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Annie Briggs Slept On My Washing Line

Mike Harding | 10:27 UK time, Friday, 19 December 2008

It will be a matter of no interest at all to any of you (but I will mention it anyway) that I am a very keen (fanatical) fly fisherman.

Like Jeremy Paxman and the late and wonderful George Melly, I have a secret life in which I wear rubber and mess around with bits of fluff and feather which I then chuck at trout in the vain hope that I might persuade one of them to come home, wear a foil overcoat and jump in the oven.

It was at a fishing club "pie and peas" supper the other night, that I met a bloke who is an Annie Briggs fan and who would like me to play a track or two in the months to come.


Well, for once I'm not going to drift off back into the Blue Remembered Hills and tell you how Annie Briggs and Johnny Moynihan once slept in our airing cupboard, but I am going to say "shoulders of giants".

I suppose "giant" is hardly the word, since Anne was a slim slip of a lass, but she was a giant in the world of the folk clubs of the sixties.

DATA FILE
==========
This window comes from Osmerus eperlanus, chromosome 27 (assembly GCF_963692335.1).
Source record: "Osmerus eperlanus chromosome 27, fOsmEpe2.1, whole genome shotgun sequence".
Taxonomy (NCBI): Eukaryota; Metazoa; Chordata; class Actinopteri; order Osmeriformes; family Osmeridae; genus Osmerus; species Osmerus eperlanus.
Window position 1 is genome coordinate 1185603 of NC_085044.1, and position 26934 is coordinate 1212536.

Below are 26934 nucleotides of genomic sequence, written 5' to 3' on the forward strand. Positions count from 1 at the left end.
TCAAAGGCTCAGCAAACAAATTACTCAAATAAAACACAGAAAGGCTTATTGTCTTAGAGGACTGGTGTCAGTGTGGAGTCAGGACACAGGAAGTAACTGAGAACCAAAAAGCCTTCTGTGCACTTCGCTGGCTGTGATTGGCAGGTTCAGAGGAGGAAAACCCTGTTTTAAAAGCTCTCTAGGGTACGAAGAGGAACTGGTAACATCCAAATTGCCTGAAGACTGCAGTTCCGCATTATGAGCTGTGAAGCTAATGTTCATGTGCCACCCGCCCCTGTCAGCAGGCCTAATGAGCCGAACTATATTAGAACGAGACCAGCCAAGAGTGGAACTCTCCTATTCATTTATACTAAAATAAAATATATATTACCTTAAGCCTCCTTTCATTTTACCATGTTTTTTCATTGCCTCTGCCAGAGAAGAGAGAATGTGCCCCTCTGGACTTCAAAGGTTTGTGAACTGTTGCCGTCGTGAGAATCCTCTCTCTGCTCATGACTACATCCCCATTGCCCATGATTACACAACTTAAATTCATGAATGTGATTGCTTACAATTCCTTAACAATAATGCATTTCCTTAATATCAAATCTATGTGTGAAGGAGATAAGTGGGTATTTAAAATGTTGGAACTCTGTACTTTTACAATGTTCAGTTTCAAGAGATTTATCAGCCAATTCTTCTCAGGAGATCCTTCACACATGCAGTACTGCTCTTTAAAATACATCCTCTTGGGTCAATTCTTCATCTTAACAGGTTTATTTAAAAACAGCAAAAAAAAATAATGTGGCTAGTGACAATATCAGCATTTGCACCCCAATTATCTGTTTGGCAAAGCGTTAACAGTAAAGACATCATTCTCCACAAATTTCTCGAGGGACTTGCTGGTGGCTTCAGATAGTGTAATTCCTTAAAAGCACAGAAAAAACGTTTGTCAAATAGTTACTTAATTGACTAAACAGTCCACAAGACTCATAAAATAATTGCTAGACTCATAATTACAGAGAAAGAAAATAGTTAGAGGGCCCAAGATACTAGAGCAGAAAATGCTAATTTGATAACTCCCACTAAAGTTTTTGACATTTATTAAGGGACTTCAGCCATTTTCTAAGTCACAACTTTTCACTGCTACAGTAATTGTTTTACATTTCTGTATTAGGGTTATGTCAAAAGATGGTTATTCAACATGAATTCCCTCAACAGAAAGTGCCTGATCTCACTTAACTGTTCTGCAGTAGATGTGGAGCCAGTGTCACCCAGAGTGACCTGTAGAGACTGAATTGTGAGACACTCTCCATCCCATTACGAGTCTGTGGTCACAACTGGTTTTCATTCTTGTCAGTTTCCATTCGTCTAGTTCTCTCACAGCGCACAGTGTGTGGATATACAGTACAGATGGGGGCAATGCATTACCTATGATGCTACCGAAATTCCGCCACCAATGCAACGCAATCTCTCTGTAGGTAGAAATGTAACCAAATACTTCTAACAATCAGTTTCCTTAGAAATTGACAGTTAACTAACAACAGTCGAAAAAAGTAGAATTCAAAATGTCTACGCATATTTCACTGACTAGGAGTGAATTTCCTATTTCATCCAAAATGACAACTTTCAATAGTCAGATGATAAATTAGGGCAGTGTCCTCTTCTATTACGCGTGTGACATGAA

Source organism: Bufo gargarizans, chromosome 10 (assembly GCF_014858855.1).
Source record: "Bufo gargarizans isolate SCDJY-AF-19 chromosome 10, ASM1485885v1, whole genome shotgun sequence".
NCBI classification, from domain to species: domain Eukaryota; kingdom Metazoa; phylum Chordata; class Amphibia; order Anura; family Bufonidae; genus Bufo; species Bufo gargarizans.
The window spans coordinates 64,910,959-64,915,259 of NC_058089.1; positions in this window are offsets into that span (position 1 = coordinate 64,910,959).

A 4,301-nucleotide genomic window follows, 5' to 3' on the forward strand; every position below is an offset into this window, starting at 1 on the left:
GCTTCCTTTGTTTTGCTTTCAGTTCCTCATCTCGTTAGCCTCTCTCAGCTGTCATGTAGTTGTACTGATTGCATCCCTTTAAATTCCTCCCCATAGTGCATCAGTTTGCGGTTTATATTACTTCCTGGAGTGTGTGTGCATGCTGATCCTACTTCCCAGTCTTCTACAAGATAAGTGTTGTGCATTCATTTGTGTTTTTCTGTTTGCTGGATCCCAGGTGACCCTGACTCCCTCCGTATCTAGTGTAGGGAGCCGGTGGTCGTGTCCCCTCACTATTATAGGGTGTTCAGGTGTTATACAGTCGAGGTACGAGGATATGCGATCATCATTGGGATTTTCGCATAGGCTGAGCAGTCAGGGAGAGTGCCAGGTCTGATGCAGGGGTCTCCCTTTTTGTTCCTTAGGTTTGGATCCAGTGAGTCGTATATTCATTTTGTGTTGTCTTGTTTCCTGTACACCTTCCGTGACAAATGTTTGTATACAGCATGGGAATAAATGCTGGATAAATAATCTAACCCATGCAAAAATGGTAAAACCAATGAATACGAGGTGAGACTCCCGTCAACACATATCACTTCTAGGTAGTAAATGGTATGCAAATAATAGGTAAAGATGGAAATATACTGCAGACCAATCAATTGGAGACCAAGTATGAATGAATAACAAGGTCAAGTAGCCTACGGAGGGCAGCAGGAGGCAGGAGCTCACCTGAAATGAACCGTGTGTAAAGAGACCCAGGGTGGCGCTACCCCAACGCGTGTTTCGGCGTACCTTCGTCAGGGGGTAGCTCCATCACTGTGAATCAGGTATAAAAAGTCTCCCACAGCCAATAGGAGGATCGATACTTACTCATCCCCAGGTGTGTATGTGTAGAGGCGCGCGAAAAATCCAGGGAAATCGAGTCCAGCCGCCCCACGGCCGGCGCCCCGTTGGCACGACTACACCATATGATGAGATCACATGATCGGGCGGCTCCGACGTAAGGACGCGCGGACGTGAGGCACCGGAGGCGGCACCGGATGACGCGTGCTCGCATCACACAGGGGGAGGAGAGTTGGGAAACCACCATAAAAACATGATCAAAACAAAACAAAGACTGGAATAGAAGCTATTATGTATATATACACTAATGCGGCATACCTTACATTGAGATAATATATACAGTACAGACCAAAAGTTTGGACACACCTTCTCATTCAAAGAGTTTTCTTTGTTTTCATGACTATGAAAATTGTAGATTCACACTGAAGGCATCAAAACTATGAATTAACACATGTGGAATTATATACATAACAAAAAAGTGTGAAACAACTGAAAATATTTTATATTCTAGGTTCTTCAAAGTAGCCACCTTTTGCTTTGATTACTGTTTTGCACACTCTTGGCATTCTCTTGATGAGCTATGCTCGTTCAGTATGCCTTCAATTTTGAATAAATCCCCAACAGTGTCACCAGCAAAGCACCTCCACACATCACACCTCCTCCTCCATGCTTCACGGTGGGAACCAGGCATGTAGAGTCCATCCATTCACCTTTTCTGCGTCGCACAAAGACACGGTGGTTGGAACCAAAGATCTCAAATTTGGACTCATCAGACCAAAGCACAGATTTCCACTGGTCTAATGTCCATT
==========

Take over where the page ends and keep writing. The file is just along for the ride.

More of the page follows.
It's easy to forget, listening to her now (try Classic Anne Briggs: The Complete Topic Recordings, Fellside, 1990).

Like The Watersons, she drew on the tradition, absorbed it, and like all great singers (Bob Davenport is another that springs to mind) made the songs her own.

Raw, uncompromising but straight into the heart of things, her versions of Reynardine and Blackwaterside are pure classics.

Today we have great singers like Cara Dillon, Julie Fowlis and Ruth Notman and all the digital wizardry in the world at our disposal.

Anne Briggs' waif's voice coming pure and true out of the smoky folk clubs of that analogue age still seems to me, like the best of the singers of today, to be what the Irish call "The Pure Drop".

So, Anne will be there in the next request show on Wednesday 14 January, which is really why I started writing this bit, to get you lot posting your requests up here on the blog.

It's cheap (free) and will give us here at Harding Towers some idea of what you'd like to hear and why.

(The request shows are favourites of mine - not because I'm too lazy to programme the show but because they make for really interesting lucky-bag programmes.)

So, I'm off to tie some fluff and feathers round a bit of wire now - get those requests in!



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